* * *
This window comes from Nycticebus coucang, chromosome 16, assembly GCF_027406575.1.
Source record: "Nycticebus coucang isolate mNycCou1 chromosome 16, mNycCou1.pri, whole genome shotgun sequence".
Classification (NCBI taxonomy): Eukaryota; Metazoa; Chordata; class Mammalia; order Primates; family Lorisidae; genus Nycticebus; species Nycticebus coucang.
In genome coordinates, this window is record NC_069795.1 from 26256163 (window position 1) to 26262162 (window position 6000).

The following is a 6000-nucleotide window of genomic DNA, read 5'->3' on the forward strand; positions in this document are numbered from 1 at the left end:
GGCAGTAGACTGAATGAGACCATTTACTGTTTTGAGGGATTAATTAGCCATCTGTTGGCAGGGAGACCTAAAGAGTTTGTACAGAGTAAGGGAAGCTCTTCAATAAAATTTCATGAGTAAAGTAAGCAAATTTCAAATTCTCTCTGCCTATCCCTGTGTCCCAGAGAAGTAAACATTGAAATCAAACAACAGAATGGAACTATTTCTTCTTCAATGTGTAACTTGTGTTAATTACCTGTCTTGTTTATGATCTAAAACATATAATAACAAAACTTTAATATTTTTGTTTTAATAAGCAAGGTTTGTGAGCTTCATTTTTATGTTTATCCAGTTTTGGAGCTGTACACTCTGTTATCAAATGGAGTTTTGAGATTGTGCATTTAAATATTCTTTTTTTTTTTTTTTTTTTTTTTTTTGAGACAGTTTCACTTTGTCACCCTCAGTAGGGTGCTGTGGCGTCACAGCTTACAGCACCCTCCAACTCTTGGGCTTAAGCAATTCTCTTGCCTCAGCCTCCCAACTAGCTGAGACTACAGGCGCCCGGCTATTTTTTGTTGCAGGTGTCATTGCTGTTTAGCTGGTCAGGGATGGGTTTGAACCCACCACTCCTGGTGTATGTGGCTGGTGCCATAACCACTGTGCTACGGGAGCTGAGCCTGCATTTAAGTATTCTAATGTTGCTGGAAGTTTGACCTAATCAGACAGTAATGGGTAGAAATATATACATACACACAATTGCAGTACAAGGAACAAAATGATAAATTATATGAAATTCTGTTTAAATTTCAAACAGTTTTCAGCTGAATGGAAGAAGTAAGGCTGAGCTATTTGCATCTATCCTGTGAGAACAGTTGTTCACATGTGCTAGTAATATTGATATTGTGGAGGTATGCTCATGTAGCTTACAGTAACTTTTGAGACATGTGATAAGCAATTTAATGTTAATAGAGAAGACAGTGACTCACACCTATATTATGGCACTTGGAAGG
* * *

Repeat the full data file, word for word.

This window comes from Nycticebus coucang, chromosome 16, assembly GCF_027406575.1.
Source record: "Nycticebus coucang isolate mNycCou1 chromosome 16, mNycCou1.pri, whole genome shotgun sequence".
Classification (NCBI taxonomy): Eukaryota; Metazoa; Chordata; class Mammalia; order Primates; family Lorisidae; genus Nycticebus; species Nycticebus coucang.
In genome coordinates, this window is record NC_069795.1 from 26256163 (window position 1) to 26262162 (window position 6000).

The following is a 6000-nucleotide window of genomic DNA, read 5'->3' on the forward strand; positions in this document are numbered from 1 at the left end:
GGCAGTAGACTGAATGAGACCATTTACTGTTTTGAGGGATTAATTAGCCATCTGTTGGCAGGGAGACCTAAAGAGTTTGTACAGAGTAAGGGAAGCTCTTCAATAAAATTTCATGAGTAAAGTAAGCAAATTTCAAATTCTCTCTGCCTATCCCTGTGTCCCAGAGAAGTAAACATTGAAATCAAACAACAGAATGGAACTATTTCTTCTTCAATGTGTAACTTGTGTTAATTACCTGTCTTGTTTATGATCTAAAACATATAATAACAAAACTTTAATATTTTTGTTTTAATAAGCAAGGTTTGTGAGCTTCATTTTTATGTTTATCCAGTTTTGGAGCTGTACACTCTGTTATCAAATGGAGTTTTGAGATTGTGCATTTAAATATTCTTTTTTTTTTTTTTTTTTTTTTTTTTGAGACAGTTTCACTTTGTCACCCTCAGTAGGGTGCTGTGGCGTCACAGCTTACAGCACCCTCCAACTCTTGGGCTTAAGCAATTCTCTTGCCTCAGCCTCCCAACTAGCTGAGACTACAGGCGCCCGGCTATTTTTTGTTGCAGGTGTCATTGCTGTTTAGCTGGTCAGGGATGGGTTTGAACCCACCACTCCTGGTGTATGTGGCTGGTGCCATAACCACTGTGCTACGGGAGCTGAGCCTGCATTTAAGTATTCTAATGTTGCTGGAAGTTTGACCTAATCAGACAGTAATGGGTAGAAATATATACATACACACAATTGCAGTACAAGGAACAAAATGATAAATTATATGAAATTCTGTTTAAATTTCAAACAGTTTTCAGCTGAATGGAAGAAGTAAGGCTGAGCTATTTGCATCTATCCTGTGAGAACAGTTGTTCACATGTGCTAGTAATATTGATATTGTGGAGGTATGCTCATGTAGCTTACAGTAACTTTTGAGACATGTGATAAGCAATTTAATGTTAATAGAGAAGACAGTGACTCACACCTATATTATGGCACTTGGAAGG